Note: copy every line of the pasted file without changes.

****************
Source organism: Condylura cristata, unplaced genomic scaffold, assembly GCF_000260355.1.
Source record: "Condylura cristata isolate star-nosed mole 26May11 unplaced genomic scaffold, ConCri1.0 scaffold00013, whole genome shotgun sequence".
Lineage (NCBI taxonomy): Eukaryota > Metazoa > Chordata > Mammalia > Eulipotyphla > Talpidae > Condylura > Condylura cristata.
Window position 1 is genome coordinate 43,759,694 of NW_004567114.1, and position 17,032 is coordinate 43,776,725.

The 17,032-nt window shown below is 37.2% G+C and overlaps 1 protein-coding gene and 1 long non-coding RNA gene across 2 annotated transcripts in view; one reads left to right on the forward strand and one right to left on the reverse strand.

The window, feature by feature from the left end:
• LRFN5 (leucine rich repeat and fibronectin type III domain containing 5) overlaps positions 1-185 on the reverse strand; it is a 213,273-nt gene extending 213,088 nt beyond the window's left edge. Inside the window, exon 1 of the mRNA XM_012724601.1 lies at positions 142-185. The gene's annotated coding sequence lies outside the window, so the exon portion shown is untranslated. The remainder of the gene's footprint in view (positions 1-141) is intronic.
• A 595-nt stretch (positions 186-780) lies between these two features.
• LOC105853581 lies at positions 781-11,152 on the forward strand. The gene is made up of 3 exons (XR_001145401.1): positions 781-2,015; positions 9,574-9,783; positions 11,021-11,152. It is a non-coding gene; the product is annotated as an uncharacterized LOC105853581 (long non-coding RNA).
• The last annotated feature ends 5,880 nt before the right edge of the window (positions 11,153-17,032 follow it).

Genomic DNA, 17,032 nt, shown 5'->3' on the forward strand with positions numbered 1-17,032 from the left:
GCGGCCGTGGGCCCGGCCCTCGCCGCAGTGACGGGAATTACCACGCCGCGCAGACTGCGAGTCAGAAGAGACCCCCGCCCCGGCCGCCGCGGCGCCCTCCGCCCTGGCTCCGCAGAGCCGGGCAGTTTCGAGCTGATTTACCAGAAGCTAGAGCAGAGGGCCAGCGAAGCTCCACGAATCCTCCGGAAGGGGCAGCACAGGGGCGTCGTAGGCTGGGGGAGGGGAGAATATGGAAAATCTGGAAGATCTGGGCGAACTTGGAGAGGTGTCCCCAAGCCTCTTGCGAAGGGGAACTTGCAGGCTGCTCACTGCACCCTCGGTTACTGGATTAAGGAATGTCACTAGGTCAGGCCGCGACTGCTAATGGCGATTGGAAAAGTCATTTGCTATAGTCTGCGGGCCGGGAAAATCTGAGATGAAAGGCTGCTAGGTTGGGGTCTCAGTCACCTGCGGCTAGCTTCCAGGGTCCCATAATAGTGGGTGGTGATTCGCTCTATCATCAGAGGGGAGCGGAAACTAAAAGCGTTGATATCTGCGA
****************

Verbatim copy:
Source organism: Condylura cristata, unplaced genomic scaffold, assembly GCF_000260355.1.
Source record: "Condylura cristata isolate star-nosed mole 26May11 unplaced genomic scaffold, ConCri1.0 scaffold00013, whole genome shotgun sequence".
Lineage (NCBI taxonomy): Eukaryota > Metazoa > Chordata > Mammalia > Eulipotyphla > Talpidae > Condylura > Condylura cristata.
Window position 1 is genome coordinate 43,759,694 of NW_004567114.1, and position 17,032 is coordinate 43,776,725.

The 17,032-nt window shown below is 37.2% G+C and overlaps 1 protein-coding gene and 1 long non-coding RNA gene across 2 annotated transcripts in view; one reads left to right on the forward strand and one right to left on the reverse strand.

The window, feature by feature from the left end:
• LRFN5 (leucine rich repeat and fibronectin type III domain containing 5) overlaps positions 1-185 on the reverse strand; it is a 213,273-nt gene extending 213,088 nt beyond the window's left edge. Inside the window, exon 1 of the mRNA XM_012724601.1 lies at positions 142-185. The gene's annotated coding sequence lies outside the window, so the exon portion shown is untranslated. The remainder of the gene's footprint in view (positions 1-141) is intronic.
• A 595-nt stretch (positions 186-780) lies between these two features.
• LOC105853581 lies at positions 781-11,152 on the forward strand. The gene is made up of 3 exons (XR_001145401.1): positions 781-2,015; positions 9,574-9,783; positions 11,021-11,152. It is a non-coding gene; the product is annotated as an uncharacterized LOC105853581 (long non-coding RNA).
• The last annotated feature ends 5,880 nt before the right edge of the window (positions 11,153-17,032 follow it).

Genomic DNA, 17,032 nt, shown 5'->3' on the forward strand with positions numbered 1-17,032 from the left:
GCGGCCGTGGGCCCGGCCCTCGCCGCAGTGACGGGAATTACCACGCCGCGCAGACTGCGAGTCAGAAGAGACCCCCGCCCCGGCCGCCGCGGCGCCCTCCGCCCTGGCTCCGCAGAGCCGGGCAGTTTCGAGCTGATTTACCAGAAGCTAGAGCAGAGGGCCAGCGAAGCTCCACGAATCCTCCGGAAGGGGCAGCACAGGGGCGTCGTAGGCTGGGGGAGGGGAGAATATGGAAAATCTGGAAGATCTGGGCGAACTTGGAGAGGTGTCCCCAAGCCTCTTGCGAAGGGGAACTTGCAGGCTGCTCACTGCACCCTCGGTTACTGGATTAAGGAATGTCACTAGGTCAGGCCGCGACTGCTAATGGCGATTGGAAAAGTCATTTGCTATAGTCTGCGGGCCGGGAAAATCTGAGATGAAAGGCTGCTAGGTTGGGGTCTCAGTCACCTGCGGCTAGCTTCCAGGGTCCCATAATAGTGGGTGGTGATTCGCTCTATCATCAGAGGGGAGCGGAAACTAAAAGCGTTGATATCTGCGA